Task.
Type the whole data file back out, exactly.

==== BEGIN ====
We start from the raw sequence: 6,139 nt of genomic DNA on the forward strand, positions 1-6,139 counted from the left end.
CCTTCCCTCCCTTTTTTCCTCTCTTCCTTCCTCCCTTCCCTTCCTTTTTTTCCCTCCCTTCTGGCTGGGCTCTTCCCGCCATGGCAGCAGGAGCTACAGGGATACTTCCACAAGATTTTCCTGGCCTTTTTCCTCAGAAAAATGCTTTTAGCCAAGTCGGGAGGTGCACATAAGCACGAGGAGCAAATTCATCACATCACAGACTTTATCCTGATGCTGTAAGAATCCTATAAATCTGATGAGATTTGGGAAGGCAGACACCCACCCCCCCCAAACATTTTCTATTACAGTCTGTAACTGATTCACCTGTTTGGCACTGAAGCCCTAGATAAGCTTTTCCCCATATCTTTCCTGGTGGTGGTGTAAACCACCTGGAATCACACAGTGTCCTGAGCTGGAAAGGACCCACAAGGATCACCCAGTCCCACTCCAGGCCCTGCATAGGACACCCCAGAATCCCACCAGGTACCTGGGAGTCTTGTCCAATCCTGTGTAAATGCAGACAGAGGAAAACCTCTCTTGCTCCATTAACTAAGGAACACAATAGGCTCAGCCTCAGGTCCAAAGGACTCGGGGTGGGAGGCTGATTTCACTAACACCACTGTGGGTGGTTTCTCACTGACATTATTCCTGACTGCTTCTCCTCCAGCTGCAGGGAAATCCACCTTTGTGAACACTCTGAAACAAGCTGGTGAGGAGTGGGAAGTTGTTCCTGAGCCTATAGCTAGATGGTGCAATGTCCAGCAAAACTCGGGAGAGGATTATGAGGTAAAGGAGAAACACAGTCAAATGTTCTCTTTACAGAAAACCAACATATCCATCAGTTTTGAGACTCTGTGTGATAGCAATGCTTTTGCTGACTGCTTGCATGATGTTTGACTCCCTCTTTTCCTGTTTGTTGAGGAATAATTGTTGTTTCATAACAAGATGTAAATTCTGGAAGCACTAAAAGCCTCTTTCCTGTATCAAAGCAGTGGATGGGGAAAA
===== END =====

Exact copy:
We start from the raw sequence: 6,139 nt of genomic DNA on the forward strand, positions 1-6,139 counted from the left end.
CCTTCCCTCCCTTTTTTCCTCTCTTCCTTCCTCCCTTCCCTTCCTTTTTTTCCCTCCCTTCTGGCTGGGCTCTTCCCGCCATGGCAGCAGGAGCTACAGGGATACTTCCACAAGATTTTCCTGGCCTTTTTCCTCAGAAAAATGCTTTTAGCCAAGTCGGGAGGTGCACATAAGCACGAGGAGCAAATTCATCACATCACAGACTTTATCCTGATGCTGTAAGAATCCTATAAATCTGATGAGATTTGGGAAGGCAGACACCCACCCCCCCCAAACATTTTCTATTACAGTCTGTAACTGATTCACCTGTTTGGCACTGAAGCCCTAGATAAGCTTTTCCCCATATCTTTCCTGGTGGTGGTGTAAACCACCTGGAATCACACAGTGTCCTGAGCTGGAAAGGACCCACAAGGATCACCCAGTCCCACTCCAGGCCCTGCATAGGACACCCCAGAATCCCACCAGGTACCTGGGAGTCTTGTCCAATCCTGTGTAAATGCAGACAGAGGAAAACCTCTCTTGCTCCATTAACTAAGGAACACAATAGGCTCAGCCTCAGGTCCAAAGGACTCGGGGTGGGAGGCTGATTTCACTAACACCACTGTGGGTGGTTTCTCACTGACATTATTCCTGACTGCTTCTCCTCCAGCTGCAGGGAAATCCACCTTTGTGAACACTCTGAAACAAGCTGGTGAGGAGTGGGAAGTTGTTCCTGAGCCTATAGCTAGATGGTGCAATGTCCAGCAAAACTCGGGAGAGGATTATGAGGTAAAGGAGAAACACAGTCAAATGTTCTCTTTACAGAAAACCAACATATCCATCAGTTTTGAGACTCTGTGTGATAGCAATGCTTTTGCTGACTGCTTGCATGATGTTTGACTCCCTCTTTTCCTGTTTGTTGAGGAATAATTGTTGTTTCATAACAAGATGTAAATTCTGGAAGCACTAAAAGCCTCTTTCCTGTATCAAAGCAGTGGATGGGGAAAA